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A companion to the dying


‘WE’RE TRANSITORY SOULS’ Westport woman Tereasa McGuire.

Tereasa McGuire finds new purpose in life by becoming a death doula

Michael Gallagher

Last Thursday morning in Westport, the rain fell from the sky and I was off to a meeting with a death doula. To be truthful, I hadn’t a clue what a death doula was, but I knew who was waiting for me in the coffeeshop and that erased the sense of dread.
Tereasa McGuire was my coffee companion, so all was right with the world. Tereasa is well-known as a former teacher, Westport town councillor and Mayo county councillor. However, with all those careers in the rear-view mirror she now works a death doula and a psychotherapist.
‘What is involved in her new job?’, you may ask – and I did.
“There are many ways of describing the role of a death doula, but the simply way I look at it is I’m a helper, a companion for someone in the last chapter of their life and for their family afterwards too, if I’m required.”

New energy
How did a former teacher and politician become a companion for someone on their final journey?
“I suppose I’ve always been involved with people, and I’ve always had an interest in death and how we deal with it. I was very happy teaching and loved it, but it was time for a change, and now I feel a new energy doing this.
“We Irish are renowned for doing the wakes and funerals and all that brilliantly, but what about the lead up, what about the preparation for death? We don’t want to talk or speak about the chapter of our life just before the end. What about the couple of months beforehand?
“Then the end comes and there’s nearly World War III about who’s doing the readings and there really is World War III about who will get the site down the road that mammy always said was going to be Johnny’s but never put it in writing,” Tereasa stated.
“My role is to assist the person who is on their final journey, whether that’s getting legalities in order, doing things they always wanted to do, sitting down and talking or anything their heart desires. That’s what I’m there for.
“I worked with a man recently who was dying, and he had a young daughter. Not being there for her was bothering him, so we did a legacy project. We put together something she’ll have for the morning of her marriage, and that gave him great comfort. The likes and needs of people I work with are hugely varied – it might be that they’ve always wanted to go to the zoo, so we’ll arrange that, or it might be that they just want to cry and complain and roar and shout.”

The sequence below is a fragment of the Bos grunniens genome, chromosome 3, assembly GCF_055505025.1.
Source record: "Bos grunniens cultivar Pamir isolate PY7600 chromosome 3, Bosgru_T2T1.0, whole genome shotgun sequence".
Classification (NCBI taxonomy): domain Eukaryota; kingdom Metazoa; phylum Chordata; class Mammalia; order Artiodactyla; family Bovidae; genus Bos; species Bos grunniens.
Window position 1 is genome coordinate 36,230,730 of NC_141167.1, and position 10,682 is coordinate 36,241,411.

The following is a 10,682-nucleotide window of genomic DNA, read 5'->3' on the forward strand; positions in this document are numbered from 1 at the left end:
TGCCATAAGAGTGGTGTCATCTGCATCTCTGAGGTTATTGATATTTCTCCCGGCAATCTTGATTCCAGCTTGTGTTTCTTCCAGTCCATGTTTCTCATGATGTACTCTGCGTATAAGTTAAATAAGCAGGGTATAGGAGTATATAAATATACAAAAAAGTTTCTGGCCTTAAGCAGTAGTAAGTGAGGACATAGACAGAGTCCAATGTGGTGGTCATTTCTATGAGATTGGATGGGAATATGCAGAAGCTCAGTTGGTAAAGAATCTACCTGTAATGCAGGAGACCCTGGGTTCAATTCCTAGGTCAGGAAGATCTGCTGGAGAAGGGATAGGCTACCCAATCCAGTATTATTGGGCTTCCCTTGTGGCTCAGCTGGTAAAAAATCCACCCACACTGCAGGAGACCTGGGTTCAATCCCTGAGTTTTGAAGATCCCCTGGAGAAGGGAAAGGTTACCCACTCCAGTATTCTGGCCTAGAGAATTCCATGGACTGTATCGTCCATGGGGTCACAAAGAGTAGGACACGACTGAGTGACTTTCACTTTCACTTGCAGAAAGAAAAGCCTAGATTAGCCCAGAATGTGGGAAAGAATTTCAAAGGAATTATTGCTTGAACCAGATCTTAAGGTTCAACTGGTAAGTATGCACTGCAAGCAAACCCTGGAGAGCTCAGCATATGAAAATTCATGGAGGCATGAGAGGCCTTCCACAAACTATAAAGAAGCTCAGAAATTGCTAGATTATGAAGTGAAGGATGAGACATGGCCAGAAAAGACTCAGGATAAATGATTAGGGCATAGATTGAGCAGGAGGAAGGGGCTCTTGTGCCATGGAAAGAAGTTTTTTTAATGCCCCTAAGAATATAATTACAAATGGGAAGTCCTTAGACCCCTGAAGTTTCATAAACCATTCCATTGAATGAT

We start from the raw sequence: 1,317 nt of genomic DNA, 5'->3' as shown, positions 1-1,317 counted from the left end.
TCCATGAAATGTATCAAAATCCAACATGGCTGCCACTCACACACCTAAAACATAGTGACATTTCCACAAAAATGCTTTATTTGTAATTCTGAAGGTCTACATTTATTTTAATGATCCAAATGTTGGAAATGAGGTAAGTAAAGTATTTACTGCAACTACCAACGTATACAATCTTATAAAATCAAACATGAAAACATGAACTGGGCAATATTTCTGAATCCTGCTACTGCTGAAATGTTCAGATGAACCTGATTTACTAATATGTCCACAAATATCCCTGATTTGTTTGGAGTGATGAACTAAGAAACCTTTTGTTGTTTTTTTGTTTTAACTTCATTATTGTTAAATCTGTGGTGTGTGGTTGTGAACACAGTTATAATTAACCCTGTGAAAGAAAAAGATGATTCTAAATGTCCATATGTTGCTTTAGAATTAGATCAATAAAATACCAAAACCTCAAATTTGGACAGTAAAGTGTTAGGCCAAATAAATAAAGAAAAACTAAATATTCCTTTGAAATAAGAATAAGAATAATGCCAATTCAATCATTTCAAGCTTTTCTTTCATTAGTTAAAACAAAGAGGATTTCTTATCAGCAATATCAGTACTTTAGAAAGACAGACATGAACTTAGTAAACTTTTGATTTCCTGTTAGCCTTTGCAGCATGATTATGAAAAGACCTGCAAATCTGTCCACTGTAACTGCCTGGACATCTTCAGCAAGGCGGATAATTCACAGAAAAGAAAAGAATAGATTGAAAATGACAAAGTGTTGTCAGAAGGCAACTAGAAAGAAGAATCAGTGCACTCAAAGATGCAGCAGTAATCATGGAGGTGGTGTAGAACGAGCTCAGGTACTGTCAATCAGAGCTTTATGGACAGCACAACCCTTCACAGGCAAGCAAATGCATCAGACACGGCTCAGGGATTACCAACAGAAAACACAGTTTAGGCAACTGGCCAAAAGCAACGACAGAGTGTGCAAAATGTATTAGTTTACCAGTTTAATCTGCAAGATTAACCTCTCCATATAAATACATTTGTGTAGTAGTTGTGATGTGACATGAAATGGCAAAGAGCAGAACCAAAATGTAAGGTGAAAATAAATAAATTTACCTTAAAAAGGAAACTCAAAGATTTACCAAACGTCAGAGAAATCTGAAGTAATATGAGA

Sad silence
Tereasa recalled another time a death stood out to her. “Many years ago, before I ever became involved in this work, I remember spending an evening in the home of a woman who was in her last weeks of life,” she said. “I was downstairs with her daughter who said, ‘Isn’t it great Mammy doesn’t realise she’s dying?’. I then went upstairs and the mother said ‘Isn’t it great my daughter doesn’t realise I’m dying?’.
“I thought this was one of the saddest things I’d ever heard. This mother and daughter who loved each other so much were denying themselves the opportunity to spend such precious time together in a real sense.
“They could have talked about things that mattered and said things they needed to say, but instead they were pussyfooting around each other denying the reality both knew existed,” Tereasa added, before asking a question of her own.
“If I told you there were four weeks left in your life, what are the things you’d have to do?” The question threw me a bit. Tereasa was right – we all know there’s no avoidance of death, but we rarely if ever talk about our own mortality.
“Is there someone you had words with that you need to have a chat with? Is there something that needs to be taken care of? Is there something you’ve always wanted to do? Is there something you want to leave for the future?
“Everyone is different and everyone has different requirements, and that’s what a death doula is there for. We have no medical expertise or input whatsoever, our only role is to be a helper to the person on the journey towards death,” she explained.

Protective mechanism
Tereasa then returned to the subject of Irish people’s ability to talk about almost everything except our last journey.
“I’m fascinated about our reluctance to talk about impending death. There seems to be a reluctance to broach the subject in case it creates a reality – it’s a protective mechanism. Part of our human condition craves permanency and ownership, but there’s nothing permanent about our existence – we’re transitory souls. Death takes away all that permanency and ownership in the blink of an eye,” she said.
Our chat may have entirely focused on death and dying, but Tereasa is one of the most positive people on the planet. She loves life and the fun to be found in it, and has no intention of leaving that behind any time soon.
“My new job involves helping people in their last weeks of life, and I love it. I’m not afraid of death, and I’m well aware there’s no other ending possible for any of us, but I’m determined to get as much our of life as possible while I’m here.”